In response to this article, I find the implications very exciting and a little frightening. We have definitely come a long way from the scholar's board to where we are today. I see the need to take technology a step farther and increase its use over a wide spectrum of topics. We are on the brink of a boom in technology, but at what cost? College campuses are an ideal arena for exploration in this field of expanded research. We can see how the availability of classroom lectures at the fingertips of students would increase the students knowledge and give them the advantage of having all the information at their disposal anytime and as often as needed. The students would no longer have to rely on their note taking and diagram drawing skills, but would be able to concentrate on what the professor was saying, confident in the knowledge that all the notes and images would be available on the Web for review.

This raises a question about the quality of classes taught and kind of contents available through the Internet. Could you take a class from more than one institution at on time without ever leaving your home? Will it come to that? Why would you want to take a psychology class from a university when the best psychology professor is offering the same class somewhere else? We will begin to see a decrease in the classes taught by professors that really don't have a strong background in the area they are teaching in. The students would not settle for second best when signing up for classes in this new Internet world. They will want the best education with the best educators and that could pose some difficulty in the future. How would we limit enrollment and who is in charge of these new multi-institutional degrees.

One of my main concerns with this whole trend of eventually taking classes on your computer and not in the classroom is that this dehumanizes our world and cuts out much needed human contact. Part of the college experience is socialization and the ability to interact with others. Computers are already responsible for a decrease in human contact, many people chat for hours in chat rooms but do not hold conversations in their own homes. I see this as a sad trend that is growing. If young adults are able to take college credits by never leaving their homes, they will be missing out on a great opportunity to grow socially. When they get into the work place they will be missing necessary skills that are needed for everyday interaction. Even at an elementary level, I see some students who are becoming best friends with their computers, at the expense of the classmates around them they are losing precious social skills.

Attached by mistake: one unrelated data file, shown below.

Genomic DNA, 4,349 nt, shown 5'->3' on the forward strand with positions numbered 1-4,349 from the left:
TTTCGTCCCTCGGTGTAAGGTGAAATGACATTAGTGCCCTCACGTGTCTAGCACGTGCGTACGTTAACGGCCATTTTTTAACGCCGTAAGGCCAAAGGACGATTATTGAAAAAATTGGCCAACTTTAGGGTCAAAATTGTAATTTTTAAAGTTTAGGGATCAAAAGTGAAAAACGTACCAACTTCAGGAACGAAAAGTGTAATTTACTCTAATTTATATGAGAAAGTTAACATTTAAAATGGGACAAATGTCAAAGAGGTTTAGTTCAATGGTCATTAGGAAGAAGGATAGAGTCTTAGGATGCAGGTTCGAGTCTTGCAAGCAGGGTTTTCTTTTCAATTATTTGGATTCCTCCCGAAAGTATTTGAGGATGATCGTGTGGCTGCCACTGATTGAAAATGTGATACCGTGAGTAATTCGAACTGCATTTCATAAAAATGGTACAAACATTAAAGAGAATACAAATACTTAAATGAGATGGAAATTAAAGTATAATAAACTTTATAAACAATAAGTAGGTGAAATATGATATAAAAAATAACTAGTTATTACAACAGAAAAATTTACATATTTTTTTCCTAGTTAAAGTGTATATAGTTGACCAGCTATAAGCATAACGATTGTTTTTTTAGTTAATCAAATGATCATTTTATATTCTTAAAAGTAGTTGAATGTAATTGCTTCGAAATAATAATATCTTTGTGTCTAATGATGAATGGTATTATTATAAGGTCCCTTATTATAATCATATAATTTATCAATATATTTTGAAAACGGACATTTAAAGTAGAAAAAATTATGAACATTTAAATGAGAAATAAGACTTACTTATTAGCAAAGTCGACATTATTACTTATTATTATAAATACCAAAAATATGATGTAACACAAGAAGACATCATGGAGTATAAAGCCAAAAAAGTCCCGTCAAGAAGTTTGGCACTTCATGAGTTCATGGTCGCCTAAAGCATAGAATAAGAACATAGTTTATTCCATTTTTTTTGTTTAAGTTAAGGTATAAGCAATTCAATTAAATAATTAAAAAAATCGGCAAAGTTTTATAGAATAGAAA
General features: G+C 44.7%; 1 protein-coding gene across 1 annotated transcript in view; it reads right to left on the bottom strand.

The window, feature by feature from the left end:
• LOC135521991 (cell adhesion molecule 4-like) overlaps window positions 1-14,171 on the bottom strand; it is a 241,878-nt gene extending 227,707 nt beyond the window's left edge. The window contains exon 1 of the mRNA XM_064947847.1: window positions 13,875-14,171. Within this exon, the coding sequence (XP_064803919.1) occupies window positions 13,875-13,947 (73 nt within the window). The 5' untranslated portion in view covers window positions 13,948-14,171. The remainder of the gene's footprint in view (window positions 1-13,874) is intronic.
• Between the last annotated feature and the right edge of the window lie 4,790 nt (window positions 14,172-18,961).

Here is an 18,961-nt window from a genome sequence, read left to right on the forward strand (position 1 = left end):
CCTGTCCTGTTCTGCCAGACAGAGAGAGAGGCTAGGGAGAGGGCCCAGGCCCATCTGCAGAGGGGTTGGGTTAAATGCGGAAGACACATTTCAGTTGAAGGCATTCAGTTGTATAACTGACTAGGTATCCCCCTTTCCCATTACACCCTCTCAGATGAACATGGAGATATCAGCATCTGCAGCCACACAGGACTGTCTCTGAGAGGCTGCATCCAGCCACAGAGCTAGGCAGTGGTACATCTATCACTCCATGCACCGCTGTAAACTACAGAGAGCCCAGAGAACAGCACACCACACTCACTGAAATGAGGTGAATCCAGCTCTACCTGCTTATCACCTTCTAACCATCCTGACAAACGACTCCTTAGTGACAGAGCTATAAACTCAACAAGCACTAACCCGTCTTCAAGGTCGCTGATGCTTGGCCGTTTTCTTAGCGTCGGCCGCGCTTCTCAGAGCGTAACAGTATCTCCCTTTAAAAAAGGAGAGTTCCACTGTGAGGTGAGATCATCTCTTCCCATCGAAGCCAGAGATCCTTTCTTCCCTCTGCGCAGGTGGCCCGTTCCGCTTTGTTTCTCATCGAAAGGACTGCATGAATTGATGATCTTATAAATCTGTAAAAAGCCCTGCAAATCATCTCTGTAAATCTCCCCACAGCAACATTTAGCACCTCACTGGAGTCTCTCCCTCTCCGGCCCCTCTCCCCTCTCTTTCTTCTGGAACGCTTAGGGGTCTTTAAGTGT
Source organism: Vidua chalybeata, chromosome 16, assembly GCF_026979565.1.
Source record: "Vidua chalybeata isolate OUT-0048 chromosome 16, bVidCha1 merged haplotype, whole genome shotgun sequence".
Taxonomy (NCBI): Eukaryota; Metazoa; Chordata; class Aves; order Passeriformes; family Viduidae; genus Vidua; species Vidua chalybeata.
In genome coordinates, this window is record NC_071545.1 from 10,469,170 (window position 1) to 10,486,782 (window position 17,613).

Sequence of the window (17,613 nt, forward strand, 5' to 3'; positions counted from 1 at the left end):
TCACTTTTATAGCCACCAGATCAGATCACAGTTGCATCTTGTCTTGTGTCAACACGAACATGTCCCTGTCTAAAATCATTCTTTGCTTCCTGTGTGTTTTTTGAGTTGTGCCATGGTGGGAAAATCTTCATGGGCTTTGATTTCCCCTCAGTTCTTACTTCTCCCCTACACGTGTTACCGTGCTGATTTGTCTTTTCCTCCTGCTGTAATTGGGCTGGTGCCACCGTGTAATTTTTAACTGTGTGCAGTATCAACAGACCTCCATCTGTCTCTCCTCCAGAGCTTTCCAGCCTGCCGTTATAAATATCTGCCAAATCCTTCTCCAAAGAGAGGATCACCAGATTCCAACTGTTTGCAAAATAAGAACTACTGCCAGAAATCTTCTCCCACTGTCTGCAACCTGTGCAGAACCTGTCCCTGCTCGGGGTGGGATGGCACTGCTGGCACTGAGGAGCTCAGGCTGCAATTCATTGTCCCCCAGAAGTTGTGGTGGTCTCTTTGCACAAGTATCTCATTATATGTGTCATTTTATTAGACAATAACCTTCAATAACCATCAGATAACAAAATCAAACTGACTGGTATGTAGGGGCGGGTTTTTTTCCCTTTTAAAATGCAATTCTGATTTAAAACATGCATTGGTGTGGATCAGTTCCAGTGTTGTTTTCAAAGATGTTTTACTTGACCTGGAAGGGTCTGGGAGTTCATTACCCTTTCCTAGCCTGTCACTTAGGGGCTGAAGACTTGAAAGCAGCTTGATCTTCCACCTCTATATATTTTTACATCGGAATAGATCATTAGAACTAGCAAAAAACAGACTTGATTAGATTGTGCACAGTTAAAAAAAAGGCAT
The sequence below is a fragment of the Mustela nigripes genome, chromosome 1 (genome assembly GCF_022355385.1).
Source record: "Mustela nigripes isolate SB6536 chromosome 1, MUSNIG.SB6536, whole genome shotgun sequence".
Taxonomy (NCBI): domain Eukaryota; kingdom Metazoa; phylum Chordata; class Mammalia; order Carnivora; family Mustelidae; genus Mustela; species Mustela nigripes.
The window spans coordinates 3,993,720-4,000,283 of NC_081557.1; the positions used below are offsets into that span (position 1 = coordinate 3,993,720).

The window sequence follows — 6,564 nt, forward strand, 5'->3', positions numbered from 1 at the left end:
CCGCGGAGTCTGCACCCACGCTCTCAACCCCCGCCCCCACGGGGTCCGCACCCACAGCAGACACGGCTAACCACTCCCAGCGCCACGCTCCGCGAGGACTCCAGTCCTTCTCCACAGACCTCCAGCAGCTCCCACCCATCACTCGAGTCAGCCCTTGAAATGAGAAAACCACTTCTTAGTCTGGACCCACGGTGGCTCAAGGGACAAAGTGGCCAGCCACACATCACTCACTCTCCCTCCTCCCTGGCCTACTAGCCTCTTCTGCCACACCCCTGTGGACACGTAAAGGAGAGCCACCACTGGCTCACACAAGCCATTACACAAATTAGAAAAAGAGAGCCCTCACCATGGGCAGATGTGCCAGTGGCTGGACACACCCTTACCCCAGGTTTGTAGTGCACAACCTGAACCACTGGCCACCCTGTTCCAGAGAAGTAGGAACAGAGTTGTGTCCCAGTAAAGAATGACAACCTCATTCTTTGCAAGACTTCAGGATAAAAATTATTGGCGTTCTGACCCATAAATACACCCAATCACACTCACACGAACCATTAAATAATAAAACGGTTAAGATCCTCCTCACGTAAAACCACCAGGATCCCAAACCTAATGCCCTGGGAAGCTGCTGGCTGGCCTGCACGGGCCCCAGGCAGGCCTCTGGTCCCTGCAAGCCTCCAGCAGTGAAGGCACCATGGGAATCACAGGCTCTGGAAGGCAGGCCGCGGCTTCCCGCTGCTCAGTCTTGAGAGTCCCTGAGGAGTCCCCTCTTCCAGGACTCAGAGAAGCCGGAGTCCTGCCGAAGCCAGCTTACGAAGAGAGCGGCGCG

In closing, I can see the benefits of technology and I look forward to being a part of these changes in my school. With Internet access, we can gain more knowledge and are able to present concepts visually with accuracy. The future of the medium is unclear and is evolving faster than we can imagine, but we have to be careful. We have to remember that we are dealing with humans and that they have feelings. We cannot take the human element out of our teaching or we will be doing a disservice to our students and the society as a whole.

-- Anonymous, April 06, 1999